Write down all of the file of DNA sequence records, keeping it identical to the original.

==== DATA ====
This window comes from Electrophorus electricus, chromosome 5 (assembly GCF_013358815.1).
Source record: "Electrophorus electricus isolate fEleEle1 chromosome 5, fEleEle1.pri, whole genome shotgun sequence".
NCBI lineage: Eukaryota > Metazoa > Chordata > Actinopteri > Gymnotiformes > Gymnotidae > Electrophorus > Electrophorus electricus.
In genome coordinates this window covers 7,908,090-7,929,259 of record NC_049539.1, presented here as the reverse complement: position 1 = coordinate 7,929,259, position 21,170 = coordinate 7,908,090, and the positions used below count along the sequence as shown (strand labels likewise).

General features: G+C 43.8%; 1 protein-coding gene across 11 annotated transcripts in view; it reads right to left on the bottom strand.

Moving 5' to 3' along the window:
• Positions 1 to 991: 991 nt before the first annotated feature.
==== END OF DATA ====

This window comes from Electrophorus electricus, chromosome 5 (assembly GCF_013358815.1).
Source record: "Electrophorus electricus isolate fEleEle1 chromosome 5, fEleEle1.pri, whole genome shotgun sequence".
NCBI lineage: Eukaryota > Metazoa > Chordata > Actinopteri > Gymnotiformes > Gymnotidae > Electrophorus > Electrophorus electricus.
In genome coordinates this window covers 7,908,090-7,929,259 of record NC_049539.1, presented here as the reverse complement: position 1 = coordinate 7,929,259, position 21,170 = coordinate 7,908,090, and the positions used below count along the sequence as shown (strand labels likewise).

General features: G+C 43.8%; 1 protein-coding gene across 11 annotated transcripts in view; it reads right to left on the bottom strand.

Moving 5' to 3' along the window:
• Positions 1 to 991: 991 nt before the first annotated feature.